Friday, November 12, 2010

Bloem is furious, ‘woedend’!

 [I know this a somewhat delayed but anyhow, here-goes a summary...]





The story: A 35-year old female doctor (currently specialising in paediatrics) was raped while on a weekend call at Pelonomi State Hospital in Bloemfontein on Saturday (6th Nov 2a.m.). According to news sources she was attacked with a brick by three men, on a staircase; and was subsequently raped. All attackers where arrested 3hours after the incident and were expected to appear in court on Tuesday (9th Nov). Read the full story here and here.

The medical students of the University of the Free State, with a strong desire to express their resentment and support for the victim, decided to go to court on Tuesday morning in a form of ‘dumb protest’. Approximately, 100 Kovsie medical students (*do you think we were more?*) gathered outside the court in the hope that their ‘passive movement’ will ‘speak louder than words’. The main intention was to show support for the doctor and at the same time silently protesting against abuse/crime. One of the students on encouraging others to join: “...if it’s what we do that defines us, then, let’s make our presence felt by this support movement”.

The entrance of the court gradually became crowded with the different organisations/representatives that came to show support.




The nursing staff came out strongly with their mini-protest; ‘toi-toi – ing’ with placards. Their energetic shouting of ‘Amandla’ and ‘Awethu’ in response still resounds in our ears. (‘Amandla’ = power, ‘Awethu’ = will be ours / belongs to us). Some nurses encouraged medical students to join in their protest - “Let your voices be heard” said one nurse; but the students were firm on silent support only. The nurses handed over a memorandum requesting ‘NO BAIL’ for the criminals.



Amongst other representatives were:

  • ·         “Bikers against abuse”
  • ·          South African Medical Association (SAMA)
  • ·         African National Congress (the current ruling political party), Women’s league






SAMA



General feelings of students:

  •              Combination of shock, disgust, pity and fear.
  • ·         Students fear a similar heinous crime recurring and expect the officials to make changes that would ensure a safe working environment. (It is unfortunate that incidents like these have to occur before safety is evaluated).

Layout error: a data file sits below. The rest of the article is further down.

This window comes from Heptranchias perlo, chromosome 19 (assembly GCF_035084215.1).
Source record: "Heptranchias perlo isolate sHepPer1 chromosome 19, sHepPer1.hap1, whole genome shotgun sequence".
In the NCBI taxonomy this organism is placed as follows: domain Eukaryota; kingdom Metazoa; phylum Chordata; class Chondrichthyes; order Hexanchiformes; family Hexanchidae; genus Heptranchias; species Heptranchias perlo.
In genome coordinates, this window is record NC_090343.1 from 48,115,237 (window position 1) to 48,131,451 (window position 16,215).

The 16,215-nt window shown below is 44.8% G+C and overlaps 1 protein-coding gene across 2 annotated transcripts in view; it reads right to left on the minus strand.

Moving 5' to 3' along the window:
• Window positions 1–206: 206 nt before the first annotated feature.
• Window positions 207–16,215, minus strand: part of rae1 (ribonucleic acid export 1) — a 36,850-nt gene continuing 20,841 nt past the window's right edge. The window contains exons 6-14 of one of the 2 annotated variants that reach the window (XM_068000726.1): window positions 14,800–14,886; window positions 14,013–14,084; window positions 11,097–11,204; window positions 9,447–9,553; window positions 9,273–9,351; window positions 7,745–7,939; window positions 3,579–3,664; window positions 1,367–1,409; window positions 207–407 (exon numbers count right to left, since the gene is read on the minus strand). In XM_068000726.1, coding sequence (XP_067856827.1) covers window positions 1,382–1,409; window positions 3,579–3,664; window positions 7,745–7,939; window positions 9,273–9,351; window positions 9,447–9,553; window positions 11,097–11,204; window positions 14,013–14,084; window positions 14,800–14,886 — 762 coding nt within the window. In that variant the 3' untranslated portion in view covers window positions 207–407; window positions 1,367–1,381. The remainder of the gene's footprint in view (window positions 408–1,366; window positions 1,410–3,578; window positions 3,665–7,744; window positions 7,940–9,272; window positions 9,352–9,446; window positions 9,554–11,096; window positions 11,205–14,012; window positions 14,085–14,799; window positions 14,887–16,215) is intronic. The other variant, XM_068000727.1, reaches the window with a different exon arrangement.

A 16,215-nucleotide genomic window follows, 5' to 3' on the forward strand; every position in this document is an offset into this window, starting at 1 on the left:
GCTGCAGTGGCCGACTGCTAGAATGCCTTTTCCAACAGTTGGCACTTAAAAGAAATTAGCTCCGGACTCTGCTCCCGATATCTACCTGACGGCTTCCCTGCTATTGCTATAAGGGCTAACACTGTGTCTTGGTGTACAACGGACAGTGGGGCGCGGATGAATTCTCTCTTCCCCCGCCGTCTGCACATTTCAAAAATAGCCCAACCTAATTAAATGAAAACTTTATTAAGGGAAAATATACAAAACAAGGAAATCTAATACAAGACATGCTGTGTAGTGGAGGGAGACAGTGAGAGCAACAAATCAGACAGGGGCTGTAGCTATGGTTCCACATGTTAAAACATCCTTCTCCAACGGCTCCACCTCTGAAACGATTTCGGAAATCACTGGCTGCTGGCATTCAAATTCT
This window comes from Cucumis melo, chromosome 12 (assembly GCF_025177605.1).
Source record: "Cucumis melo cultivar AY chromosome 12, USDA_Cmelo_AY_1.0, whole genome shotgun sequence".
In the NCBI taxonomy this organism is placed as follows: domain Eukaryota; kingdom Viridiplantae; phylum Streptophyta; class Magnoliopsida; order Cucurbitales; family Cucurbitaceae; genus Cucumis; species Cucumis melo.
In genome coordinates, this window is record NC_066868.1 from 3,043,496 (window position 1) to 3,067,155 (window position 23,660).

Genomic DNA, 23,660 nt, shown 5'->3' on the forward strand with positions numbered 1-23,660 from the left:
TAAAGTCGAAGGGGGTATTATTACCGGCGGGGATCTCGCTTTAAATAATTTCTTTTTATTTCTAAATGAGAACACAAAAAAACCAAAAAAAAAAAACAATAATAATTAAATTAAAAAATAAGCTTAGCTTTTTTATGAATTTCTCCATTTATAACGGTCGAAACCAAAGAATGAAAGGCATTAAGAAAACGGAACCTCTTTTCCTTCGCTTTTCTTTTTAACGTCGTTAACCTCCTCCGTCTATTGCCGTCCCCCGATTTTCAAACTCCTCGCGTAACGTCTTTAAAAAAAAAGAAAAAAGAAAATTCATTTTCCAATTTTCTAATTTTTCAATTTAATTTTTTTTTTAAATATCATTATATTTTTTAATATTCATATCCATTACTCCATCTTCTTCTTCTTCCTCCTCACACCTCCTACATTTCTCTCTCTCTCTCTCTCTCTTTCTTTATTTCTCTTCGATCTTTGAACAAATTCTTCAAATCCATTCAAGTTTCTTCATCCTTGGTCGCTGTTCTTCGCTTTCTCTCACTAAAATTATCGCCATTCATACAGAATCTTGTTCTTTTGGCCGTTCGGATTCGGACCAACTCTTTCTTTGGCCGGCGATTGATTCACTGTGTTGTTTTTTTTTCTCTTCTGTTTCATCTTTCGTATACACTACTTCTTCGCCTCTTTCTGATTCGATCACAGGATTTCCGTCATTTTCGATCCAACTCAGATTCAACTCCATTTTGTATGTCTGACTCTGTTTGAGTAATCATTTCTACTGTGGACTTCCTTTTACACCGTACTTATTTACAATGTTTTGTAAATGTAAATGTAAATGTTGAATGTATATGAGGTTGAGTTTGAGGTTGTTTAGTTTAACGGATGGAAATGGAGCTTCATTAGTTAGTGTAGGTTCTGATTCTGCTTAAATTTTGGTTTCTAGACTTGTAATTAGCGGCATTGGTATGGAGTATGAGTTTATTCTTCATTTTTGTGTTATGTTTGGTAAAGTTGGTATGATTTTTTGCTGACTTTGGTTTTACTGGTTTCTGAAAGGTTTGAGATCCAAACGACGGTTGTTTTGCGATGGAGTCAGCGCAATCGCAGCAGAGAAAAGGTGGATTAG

• ·         Safety at the Pelonomi Hospital was further questioned when a random man was found sleeping in doctor’s quarters. This occurred after the rape incident – something must be done!















My thoughts:
In addition to the above mentioned opinions and concerns; I think South Africa needs to review its punishment for serious crimes. Perhaps harsh punishment would deter future would-be criminals?


*can you spot me in any of the pictures?* :P





What are your thoughts?

3 comments:

MuslimFirst said...

Just a quick comment/thought from me - being in the medical field and seeing this happen to a doctor, to a pediatrician (it somewhat hits home, as a beloved member of my family is one as well) - I find this disturbing, distressing, shocking and very unfortunate to say the least.

Yes, I would hope that in SA, more is done to prevent such tragic things from happening (not a good result in the short term, with that man in the doctors' quarters!) . . . I'm just very sorry to hear this.

Um, no I can't find you anywhere in the pictures ;-) *Disappointed*

Sabeehah said...

Slmz. Yes this news was really disturbing and frightening:(
I remember a similar incident happened in Joburg a few years ago and I think it's sad that nothing was really done to improve the safety of health care professionals in SA.

Just a personal note: last week during a call I left the ward at around 3am to go back to casualty, and while walking in the deserted corridors, I remembered this incident. I was just busy thinking about what I would do if attacked, when I heard the rustle of someone's clothes somewhere behind me. I turned around immediately and was preparing to RUN when luckily I saw it was just one of the ICU nurses making her way to a vending machine. We both started laughing because I think she saw how frightened I looked when I turned around and she was like "don't you read the newspapers? it's not safe to walk on your own!"

I definately will try to avoid walking alone in the hospital at night but sometimes it's just not possible/practical to have someone accompany you! The hospital does provide a service where you can request a security guard to accompany you at night - the thing is I'll be terrified of walking alone with the guy! I mean how can I trust him!

May Allah keep us all safe, Ameen

Sabeehah said...

Oh 4got 2mention I managed 2 spot a pink scarf in d crowd, in one of d las few pic's :) Haha knew u wudn put up ur photo!